• In the home video of a crew not associated with the show, one man jokingly said that his friends ought to be on Deadliest Catch. The video aired as part of a special episode after the ship sank with either one or no survivors.
  • J.T. Yorke of Degrassi was only one of three people to attend the funeral for Rick Murray after he was killed in season 4 (the other two being Rick's mom and Toby). Sadly, JT would be the next Degrassi student to die; he was stabbed to death two seasons later.
  • At the end of season two of Dexter, Dexter has trapped James Doakes in a cage inside a remote cabin in the Everglades after he found out Dexter was a serial killer. Trying to convince his captor to turn himself in, Doakes describes Dexter's urge to kill as being "like a cancer - and in case you haven't noticed, it's spreading". Michael C. Hall contracted Hodgkin's Lymphoma in 2010, before recovering later that year.
  • Desperate Housewives
    • In Season 2, Lynette eats a lot of raw bacon on a bet and then asks Tom to get her a bucket, indicating that she is about to be sick. This is much harsher if you are aware of Felicity Huffman's struggles with bulimia and realize that she had probably experienced overeating and subsequent vomiting many, many times in her personal life. She was probably not too thrilled to be reminded of those moments.
    • In "Come in, Stranger", Lynette and Tom donate $15,000 to get their twin sons into a prestigious prep school after a failed meeting. The episode would take a more serious turn nowadays given that Felicity Huffman has been charged with bribing a college with, ironically, $15,000 disguised as a charitable donation.
  • Doctor Who
    • The serial "The Tenth Planet", first shown in 1966, has a spacecraft lost with all hands in 1986.
    • The Doctor's "One day, I shall come back" speech from "The Dalek Invasion of Earth". Unless you count the Doctor Who Expanded Universe, he doesn't come back.
    • In-universe example: the final scene of "Blink", which implied that every statue could be a Weeping Angel, was already horrific enough. "The Time of Angels" turned that concept into reality. Have sweet dreams.
    • Another one from "Blink"/"The Time of Angels": Sally gave the Doctor a photo of an angel. Image of an Angel, anyone?
    • Another one: the Happiness in Slavery thing the Ood from "The Impossible Planet"/"The Satan Pit" have going is cringe-inducing enough. Then a couple seasons later we find out it's because they've been lobotomized.
      • This also makes "The Curse of Peladon" harsher, because the time frame established in "Planet of the Ood" means Hepesh had a point.
    • The Doctor's worst fear (introduced in "Inferno" and reiterated in "The Mind of Evil") is that of a burning planet. Guess what he had no choice but to do to Gallifrey in the Time War.
    • What nearly happens to Sir Keith in that episode is eerily prescient of what happened to Karen Silkwood a few years later.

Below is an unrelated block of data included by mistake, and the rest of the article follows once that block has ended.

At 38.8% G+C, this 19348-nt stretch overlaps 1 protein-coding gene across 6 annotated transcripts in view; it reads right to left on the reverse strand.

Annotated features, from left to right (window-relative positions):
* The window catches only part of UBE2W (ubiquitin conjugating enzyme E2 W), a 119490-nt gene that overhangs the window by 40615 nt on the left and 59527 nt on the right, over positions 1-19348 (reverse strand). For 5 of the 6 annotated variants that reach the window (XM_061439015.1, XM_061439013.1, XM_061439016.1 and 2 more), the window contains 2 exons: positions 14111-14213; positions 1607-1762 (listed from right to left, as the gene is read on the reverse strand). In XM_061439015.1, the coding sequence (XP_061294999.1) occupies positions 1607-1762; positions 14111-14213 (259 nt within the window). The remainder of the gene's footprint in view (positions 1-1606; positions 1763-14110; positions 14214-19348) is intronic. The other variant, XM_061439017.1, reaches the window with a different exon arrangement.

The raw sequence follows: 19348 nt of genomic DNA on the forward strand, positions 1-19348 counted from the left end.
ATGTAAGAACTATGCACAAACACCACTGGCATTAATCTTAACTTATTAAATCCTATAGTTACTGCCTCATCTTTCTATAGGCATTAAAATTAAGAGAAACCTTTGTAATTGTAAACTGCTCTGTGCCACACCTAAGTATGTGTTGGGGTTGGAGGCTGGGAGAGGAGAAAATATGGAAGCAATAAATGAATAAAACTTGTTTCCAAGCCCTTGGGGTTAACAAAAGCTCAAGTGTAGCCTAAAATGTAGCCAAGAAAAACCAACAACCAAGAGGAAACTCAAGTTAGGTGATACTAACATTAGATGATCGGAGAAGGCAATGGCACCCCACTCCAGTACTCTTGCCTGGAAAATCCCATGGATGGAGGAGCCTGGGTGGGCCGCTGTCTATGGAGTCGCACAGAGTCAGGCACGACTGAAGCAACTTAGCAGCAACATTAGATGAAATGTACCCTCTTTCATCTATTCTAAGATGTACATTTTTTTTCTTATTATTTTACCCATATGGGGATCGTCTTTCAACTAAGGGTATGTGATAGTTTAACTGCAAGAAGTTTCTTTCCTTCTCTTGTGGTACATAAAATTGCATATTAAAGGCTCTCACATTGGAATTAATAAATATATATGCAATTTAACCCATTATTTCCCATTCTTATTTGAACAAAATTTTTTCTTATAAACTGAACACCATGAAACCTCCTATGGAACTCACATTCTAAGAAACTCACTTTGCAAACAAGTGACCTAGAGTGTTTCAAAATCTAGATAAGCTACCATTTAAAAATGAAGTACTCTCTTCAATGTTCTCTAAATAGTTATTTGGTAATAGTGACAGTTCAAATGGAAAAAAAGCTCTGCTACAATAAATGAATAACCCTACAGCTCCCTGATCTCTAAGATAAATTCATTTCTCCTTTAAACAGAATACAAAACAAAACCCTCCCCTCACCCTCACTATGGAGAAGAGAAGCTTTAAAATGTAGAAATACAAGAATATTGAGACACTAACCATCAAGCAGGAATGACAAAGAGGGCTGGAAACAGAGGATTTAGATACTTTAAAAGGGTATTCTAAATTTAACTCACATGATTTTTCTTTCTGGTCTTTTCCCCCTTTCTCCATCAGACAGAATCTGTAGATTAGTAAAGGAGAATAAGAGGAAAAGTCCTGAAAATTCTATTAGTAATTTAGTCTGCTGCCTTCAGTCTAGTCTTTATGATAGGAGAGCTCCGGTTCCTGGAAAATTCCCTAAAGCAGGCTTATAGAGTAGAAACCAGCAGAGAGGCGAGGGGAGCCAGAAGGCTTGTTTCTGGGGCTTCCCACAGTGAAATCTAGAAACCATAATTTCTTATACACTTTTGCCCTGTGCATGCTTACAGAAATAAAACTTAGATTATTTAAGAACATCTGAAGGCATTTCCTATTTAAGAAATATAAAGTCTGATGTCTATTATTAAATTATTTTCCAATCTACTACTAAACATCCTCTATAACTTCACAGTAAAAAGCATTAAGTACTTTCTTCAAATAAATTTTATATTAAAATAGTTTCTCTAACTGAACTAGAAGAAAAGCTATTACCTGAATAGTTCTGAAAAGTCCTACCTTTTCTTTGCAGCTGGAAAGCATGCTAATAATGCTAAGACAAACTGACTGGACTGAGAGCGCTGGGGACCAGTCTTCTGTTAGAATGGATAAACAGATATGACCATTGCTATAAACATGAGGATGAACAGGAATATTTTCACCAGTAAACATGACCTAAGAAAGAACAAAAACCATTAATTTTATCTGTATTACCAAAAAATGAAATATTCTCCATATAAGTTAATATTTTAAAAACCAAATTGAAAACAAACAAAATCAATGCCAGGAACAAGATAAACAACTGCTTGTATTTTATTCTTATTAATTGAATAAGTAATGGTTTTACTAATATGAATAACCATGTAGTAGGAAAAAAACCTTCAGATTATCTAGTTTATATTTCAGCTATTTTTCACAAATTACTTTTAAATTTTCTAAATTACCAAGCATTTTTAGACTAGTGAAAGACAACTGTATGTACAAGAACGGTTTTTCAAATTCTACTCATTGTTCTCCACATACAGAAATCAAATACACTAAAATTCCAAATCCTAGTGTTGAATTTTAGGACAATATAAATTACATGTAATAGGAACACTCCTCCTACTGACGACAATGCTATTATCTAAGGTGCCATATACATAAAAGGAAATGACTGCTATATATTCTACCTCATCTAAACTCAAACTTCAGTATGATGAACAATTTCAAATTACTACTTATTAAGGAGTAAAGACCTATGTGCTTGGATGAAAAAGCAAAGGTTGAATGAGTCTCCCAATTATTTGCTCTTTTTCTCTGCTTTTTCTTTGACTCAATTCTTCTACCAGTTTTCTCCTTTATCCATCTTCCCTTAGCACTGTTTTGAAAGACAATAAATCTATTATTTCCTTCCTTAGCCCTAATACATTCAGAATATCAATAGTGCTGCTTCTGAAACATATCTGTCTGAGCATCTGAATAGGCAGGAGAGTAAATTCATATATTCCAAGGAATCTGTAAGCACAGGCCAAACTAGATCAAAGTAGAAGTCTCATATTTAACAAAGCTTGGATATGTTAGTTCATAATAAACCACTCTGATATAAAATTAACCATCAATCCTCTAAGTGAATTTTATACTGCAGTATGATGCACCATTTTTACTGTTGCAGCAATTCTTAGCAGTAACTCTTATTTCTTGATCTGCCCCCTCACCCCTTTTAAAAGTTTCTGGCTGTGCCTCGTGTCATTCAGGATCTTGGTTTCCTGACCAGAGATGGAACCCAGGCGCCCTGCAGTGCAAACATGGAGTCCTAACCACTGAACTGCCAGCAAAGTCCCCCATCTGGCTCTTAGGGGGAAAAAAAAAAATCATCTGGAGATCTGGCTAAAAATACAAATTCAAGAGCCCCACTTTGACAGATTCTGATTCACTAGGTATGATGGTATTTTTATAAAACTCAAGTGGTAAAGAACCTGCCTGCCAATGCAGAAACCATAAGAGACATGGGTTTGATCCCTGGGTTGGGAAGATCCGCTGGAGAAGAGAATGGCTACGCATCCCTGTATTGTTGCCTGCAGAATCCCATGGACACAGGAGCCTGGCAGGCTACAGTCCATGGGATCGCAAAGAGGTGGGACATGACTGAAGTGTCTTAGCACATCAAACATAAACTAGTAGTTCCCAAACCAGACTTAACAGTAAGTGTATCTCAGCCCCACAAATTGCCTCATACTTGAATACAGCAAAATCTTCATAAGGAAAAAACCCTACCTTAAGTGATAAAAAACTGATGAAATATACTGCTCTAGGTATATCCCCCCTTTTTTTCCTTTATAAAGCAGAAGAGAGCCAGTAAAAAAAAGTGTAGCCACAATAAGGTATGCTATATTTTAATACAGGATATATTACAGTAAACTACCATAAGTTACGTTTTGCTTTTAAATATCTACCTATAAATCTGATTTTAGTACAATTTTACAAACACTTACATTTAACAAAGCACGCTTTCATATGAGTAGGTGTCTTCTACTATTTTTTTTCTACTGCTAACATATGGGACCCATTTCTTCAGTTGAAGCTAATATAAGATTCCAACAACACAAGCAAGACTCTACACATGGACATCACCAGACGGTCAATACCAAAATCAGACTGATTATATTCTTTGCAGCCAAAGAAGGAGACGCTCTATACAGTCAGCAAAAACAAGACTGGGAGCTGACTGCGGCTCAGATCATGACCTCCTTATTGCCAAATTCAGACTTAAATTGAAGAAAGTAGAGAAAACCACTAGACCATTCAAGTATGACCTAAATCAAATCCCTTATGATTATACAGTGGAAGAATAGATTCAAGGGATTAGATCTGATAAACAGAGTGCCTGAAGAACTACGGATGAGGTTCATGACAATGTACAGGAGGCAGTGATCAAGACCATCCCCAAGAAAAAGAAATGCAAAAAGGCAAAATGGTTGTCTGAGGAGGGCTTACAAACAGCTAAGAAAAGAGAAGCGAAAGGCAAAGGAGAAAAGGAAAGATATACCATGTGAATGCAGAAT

• The episode "Forest of the Dead" ends with River Song making a Heroic Sacrifice. At the time, it's pretty sad, but we don't really feel much connection to her since she'd only just been introduced. But as the show continues, we find out more about her and her relationship with the Doctor, and that first episode becomes simply heartbreaking to watch... especially once you realize the Doctor himself should have mourned her death far more than he did, it was just unlucky chance that he didn't know her when she died.
      • And remember, the Doctor KNOWS River's fate. He knows the date and destiny of the daughter of Amy and Rory Pond. As uplifting a note as the episode "A Good Man Goes To War" ends on, remembering that the Doctor already knows when it is that she dies and that she dies for him, can be quite the Fridge Horror moment - the daughter of the companions that he has come to look at as his family died for him before he knew who she was or even met her parents. And it was probably intentional.
    • The Seventh Doctor, distraught over the apparent death of Brigadier Lethbridge-Stewart, in "Battlefield", tells him "You should have died in bed!" Fast forward to "The Wedding of River Song"...
    • The conclusion of "The War Games" where the Doctor is forced to "change his appearance" before going into exile is now seen as being forced to use one of his 12 regenerations. Ergo, the modern viewer would see this as the Doctor being executed after a fashion by shortening his lifespan.
      • It's even worse. Remember what the Tenth Doctor was saying about regeneration? The man he was dies and a new person walks off. He was executed.
    • In "The Pandorica Opens", the Eleventh Doctor makes a big, grandiose speech to all the alien spaceships, telling them that if they want the Pandorica, they have to get through him, and reminding them of all the times he beat them. It turns out that the aliens weren't after the Pandorica at all, and it was instead a trap set by them to imprison The Doctor. Bet that speech doesn't seem so grand now.
    • It is obviously unimaginably horrible to have your child stolen from you. This is made even worse when we find out in "Asylum of the Daleks" that Rory ALWAYS wanted children and Amy is infertile as a result of what happened on Demon's Run. Made even more heartbreaking when you realize that Amy had a very noticeable BSOD in "A Good Man Goes to War" but Rory never outwardly reacted, opting to stay strong for his wife even though he must have been completely crushed.
    • "Day of the Moon", in which Amy Pond shoots the little girl in the astronaut suit to save the future Doctor's life becomes almost painful to watch when you realize that said little girl was actually Melody/River Song, the baby daughter stolen from her later in the season.